Jonathan | 108 comments I wonder if we'll find out more about the 'shock' that Toby experienced with widow Wadman? methinks p'raps not :-)


Jonathan | 108 comments One of my favourite books is Beckett's 'Watt'; I can now see the the influence of Tristram Shandy on that work.


Renato (renatomrocha) | 35 comments I just started! I'm really excited about reading this one, although a bit worried about reading it in English (not my first language). I have Google Translator opened all the time to help me with some expressions and unknown words.

I've only read the first 4 chapters, but am already enjoying his humor and his narrative. And the whole idea that the conception effects the individual's life is very interesting and curious! I loved the opening sentence ("I wish either...what they were doing") and also the bit Jim quoted on his first message.

Jonathan, I'm glad we'll be reading this together! :-)


message 11: by Jonathan (last edited Jan 20, 2015 12:39PM) (new) - rated it 3 stars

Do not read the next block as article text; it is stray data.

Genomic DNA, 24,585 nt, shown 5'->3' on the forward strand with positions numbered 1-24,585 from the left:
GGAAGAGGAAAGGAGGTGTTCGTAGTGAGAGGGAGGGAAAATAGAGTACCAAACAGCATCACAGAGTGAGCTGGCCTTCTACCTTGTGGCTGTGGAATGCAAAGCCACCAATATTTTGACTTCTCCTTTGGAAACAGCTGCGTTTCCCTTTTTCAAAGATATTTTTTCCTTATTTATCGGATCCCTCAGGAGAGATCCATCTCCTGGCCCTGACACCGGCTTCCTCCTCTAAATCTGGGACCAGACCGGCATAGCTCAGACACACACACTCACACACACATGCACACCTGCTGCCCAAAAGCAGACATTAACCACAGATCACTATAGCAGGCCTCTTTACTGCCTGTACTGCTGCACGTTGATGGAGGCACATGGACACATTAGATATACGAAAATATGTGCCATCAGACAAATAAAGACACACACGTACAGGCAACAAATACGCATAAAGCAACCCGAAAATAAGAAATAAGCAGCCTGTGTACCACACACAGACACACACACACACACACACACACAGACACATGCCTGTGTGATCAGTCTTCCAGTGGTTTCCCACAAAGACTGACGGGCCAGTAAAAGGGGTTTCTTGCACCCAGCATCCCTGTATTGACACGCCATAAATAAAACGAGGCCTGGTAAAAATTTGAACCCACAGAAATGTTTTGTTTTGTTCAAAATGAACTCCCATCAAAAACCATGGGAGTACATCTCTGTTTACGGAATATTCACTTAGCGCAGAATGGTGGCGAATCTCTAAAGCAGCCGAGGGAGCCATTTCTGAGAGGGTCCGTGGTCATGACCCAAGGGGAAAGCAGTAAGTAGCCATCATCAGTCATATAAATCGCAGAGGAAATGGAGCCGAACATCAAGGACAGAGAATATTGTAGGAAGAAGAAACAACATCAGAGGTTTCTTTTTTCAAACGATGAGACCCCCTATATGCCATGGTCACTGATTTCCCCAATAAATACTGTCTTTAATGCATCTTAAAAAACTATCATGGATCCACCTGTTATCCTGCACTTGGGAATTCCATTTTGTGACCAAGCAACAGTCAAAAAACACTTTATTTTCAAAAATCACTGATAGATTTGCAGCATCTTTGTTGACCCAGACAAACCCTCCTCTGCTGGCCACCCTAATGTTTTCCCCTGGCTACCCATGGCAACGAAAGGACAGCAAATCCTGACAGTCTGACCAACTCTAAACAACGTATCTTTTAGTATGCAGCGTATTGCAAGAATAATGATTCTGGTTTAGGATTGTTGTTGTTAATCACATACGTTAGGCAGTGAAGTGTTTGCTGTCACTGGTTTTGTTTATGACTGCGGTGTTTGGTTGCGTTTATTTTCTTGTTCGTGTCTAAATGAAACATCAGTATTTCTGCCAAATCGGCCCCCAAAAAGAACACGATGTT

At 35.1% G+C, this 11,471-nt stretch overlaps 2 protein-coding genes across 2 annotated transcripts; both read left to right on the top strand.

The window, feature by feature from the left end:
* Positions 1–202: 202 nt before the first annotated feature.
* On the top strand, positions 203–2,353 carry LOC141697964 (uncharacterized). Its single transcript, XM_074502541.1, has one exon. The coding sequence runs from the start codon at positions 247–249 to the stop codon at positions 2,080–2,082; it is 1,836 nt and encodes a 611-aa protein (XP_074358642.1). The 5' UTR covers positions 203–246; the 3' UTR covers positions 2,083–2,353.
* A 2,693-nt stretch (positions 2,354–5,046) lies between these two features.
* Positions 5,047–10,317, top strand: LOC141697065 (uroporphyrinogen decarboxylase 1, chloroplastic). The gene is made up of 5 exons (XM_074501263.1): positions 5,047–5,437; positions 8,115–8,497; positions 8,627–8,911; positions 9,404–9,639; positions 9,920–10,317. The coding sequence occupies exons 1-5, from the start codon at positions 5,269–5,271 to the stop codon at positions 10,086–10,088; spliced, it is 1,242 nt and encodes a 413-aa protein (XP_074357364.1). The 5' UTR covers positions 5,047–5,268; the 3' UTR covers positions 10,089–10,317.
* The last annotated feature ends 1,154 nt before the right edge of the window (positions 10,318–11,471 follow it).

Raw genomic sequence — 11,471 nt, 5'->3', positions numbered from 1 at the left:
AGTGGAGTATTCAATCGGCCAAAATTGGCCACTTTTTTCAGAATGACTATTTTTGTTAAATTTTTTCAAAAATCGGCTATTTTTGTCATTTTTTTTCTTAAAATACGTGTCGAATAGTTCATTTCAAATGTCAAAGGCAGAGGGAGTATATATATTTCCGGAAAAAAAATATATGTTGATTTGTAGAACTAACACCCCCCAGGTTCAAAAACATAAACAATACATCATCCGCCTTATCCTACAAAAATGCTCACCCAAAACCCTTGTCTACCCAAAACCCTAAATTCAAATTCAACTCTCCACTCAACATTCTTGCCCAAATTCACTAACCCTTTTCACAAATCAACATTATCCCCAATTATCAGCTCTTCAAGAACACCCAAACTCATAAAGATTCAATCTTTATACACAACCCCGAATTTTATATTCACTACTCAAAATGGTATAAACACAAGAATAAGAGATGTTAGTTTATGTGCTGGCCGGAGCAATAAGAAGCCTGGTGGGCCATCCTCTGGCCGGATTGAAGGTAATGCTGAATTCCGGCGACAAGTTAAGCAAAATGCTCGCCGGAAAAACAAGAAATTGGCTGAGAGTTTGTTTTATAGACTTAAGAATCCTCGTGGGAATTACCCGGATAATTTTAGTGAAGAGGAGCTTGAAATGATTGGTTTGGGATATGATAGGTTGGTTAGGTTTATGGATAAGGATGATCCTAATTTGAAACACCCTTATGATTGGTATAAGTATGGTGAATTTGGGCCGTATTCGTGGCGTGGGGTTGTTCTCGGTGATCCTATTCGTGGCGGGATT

Jonathan | 108 comments I'm impressed you're reading it in English Renato. Once you get used to 18th C English it's not much different than modern English.
I'm about 20 pages in to Vol2; Toby is very amusing.


Renato (renatomrocha) | 35 comments It's been going ok so far, although a slower read. I had never heard of "by the bye" before.

My edition also has a lot of notes and they've been quite helpful!


Jonathan | 108 comments Yes, I suppose you'll have the added complication of understanding the colloquialisms.


message 14: by Matthew (new) - added it

Matthew | 86 comments I actually received a Nook as a late Xmas gift and am reading an Epub edition but haven't ventured too far. Still, I'm shocked how appropriate this book is on an ereader, given it feels so incredibly modern, even postmodern.

I kept noting digressions as steps backwards from narrator, and steps forwards....since I believe one section catapults to a 23 year old narrator...how wacky...and then: